Guest commentary: La’s economy benefits from the Export-Import Bank _lowres

Michael Hecht

In regard to the recent article, “Tech company misses goals in first year,” the truth is the DXC Technology project is largely working as it should, and for that, we should all be pleased.

DXC hired 321 workers in its first year, exceeding the goal of 300. And, the salaries of those workers exceeded the wage goal of $63,000 per person. DXC has now hired over 400 people, well on its way to its 2-year goal of 600. Going forward, DXC and Louisiana have a mutual long-term commitment, with a full phase-in goal over three years.

DXC’s higher education partnerships are directly contributing to these hires: UNO, SUNO, Southern, Northshore TCC, Delgado, Southeastern and LSU are benefiting from the $25M of shared investment into their technology capacity, allowing them to hire new staff and create new certificates in subjects like software engineering. UNO’s Tina Chang, who leads Professional and Continuing Education, is right when she calls this partnership “something akin to a crown jewel.”

Moreover, the local and state incentives are also working as they should: rewarding performance, and protecting the public interest. The fact that DXC took a bit longer to hire than originally estimated is reflected in lower incentives now, which can be made up when hiring and payroll goals are later met. The combination of investment in education, along with pay-for-performance, makes the DXC incentive package a smart model.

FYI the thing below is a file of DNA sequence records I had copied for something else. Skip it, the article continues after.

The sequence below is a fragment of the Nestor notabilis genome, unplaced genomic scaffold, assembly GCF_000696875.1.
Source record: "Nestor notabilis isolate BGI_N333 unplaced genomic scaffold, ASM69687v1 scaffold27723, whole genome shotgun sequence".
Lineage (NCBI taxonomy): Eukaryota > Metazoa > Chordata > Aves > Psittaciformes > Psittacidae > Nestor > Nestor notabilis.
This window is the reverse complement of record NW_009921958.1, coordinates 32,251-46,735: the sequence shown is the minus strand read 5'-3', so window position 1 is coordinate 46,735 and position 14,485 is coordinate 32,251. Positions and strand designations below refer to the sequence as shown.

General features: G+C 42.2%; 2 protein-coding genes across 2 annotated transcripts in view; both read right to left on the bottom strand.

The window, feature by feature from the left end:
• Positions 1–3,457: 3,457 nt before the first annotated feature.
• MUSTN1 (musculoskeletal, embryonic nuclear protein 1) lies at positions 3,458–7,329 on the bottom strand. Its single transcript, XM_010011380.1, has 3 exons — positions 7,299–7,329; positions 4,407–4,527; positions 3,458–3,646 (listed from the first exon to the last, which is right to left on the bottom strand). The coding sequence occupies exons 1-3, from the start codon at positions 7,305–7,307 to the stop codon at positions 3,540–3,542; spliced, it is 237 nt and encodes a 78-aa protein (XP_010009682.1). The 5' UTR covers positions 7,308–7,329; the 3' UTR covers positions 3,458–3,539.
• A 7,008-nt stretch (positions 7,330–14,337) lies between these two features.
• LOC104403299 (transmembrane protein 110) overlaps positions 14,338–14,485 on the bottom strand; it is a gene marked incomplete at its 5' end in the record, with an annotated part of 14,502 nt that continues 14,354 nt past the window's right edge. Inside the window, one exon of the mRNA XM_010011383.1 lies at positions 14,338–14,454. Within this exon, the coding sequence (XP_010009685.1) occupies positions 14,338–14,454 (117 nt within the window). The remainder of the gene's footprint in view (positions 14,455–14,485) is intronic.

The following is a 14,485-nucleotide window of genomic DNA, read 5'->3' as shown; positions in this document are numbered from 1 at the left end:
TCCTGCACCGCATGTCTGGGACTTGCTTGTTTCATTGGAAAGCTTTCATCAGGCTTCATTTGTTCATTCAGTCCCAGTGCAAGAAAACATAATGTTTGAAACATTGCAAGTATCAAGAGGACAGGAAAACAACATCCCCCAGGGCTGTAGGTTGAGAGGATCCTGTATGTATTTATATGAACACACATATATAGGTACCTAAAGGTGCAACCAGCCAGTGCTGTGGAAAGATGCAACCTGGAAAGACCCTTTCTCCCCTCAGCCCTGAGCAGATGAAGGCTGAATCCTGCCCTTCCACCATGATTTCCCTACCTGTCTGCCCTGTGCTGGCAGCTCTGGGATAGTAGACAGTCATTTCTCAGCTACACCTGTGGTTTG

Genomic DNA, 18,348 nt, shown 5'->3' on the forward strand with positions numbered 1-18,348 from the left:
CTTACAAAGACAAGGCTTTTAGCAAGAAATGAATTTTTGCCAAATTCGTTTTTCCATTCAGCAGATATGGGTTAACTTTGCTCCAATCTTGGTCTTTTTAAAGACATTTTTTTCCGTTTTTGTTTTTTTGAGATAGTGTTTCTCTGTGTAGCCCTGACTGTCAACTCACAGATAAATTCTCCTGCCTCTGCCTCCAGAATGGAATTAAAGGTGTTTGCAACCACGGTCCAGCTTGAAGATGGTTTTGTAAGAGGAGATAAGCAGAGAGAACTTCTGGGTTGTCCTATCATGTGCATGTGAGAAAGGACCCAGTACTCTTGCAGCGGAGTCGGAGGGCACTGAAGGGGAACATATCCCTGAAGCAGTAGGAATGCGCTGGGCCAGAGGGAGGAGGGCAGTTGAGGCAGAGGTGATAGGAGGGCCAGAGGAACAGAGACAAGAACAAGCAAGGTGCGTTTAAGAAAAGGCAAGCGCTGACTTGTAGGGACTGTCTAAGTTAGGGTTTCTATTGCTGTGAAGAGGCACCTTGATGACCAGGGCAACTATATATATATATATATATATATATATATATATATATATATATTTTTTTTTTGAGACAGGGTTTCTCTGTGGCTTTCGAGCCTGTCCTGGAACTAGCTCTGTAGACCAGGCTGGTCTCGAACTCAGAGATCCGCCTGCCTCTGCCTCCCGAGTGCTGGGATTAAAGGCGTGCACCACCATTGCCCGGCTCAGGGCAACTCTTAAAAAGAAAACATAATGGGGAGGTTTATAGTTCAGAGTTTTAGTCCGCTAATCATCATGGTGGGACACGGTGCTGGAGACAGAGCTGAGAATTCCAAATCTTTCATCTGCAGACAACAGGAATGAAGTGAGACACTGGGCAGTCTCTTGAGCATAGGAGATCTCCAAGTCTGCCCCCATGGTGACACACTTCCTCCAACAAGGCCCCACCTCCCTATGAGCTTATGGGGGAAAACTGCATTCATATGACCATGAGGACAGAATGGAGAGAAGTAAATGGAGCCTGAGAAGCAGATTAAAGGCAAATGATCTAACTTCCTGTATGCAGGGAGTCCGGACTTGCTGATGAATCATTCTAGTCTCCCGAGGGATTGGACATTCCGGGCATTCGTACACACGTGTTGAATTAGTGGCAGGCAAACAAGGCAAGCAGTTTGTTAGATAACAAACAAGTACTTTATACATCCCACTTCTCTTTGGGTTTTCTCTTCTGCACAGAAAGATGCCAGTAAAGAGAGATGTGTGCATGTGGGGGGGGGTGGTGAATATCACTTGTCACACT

Finally, the community is benefiting. Thanks to the growth of DXC, along with other new firms like Accruent (75 jobs to date), and home-grown firms like Lucid (200 local jobs) and Levelset (110 local jobs), Greater New Orleans is now the #7th fastest growing tech hub in America, and is ranked No. 5 for African-Americans and No. 7 for women holding those jobs. This growth and “inclusive innovation” is truly encouraging.

Michael Hecht

President and CEO, Greater New Orleans, Inc.

New Orleans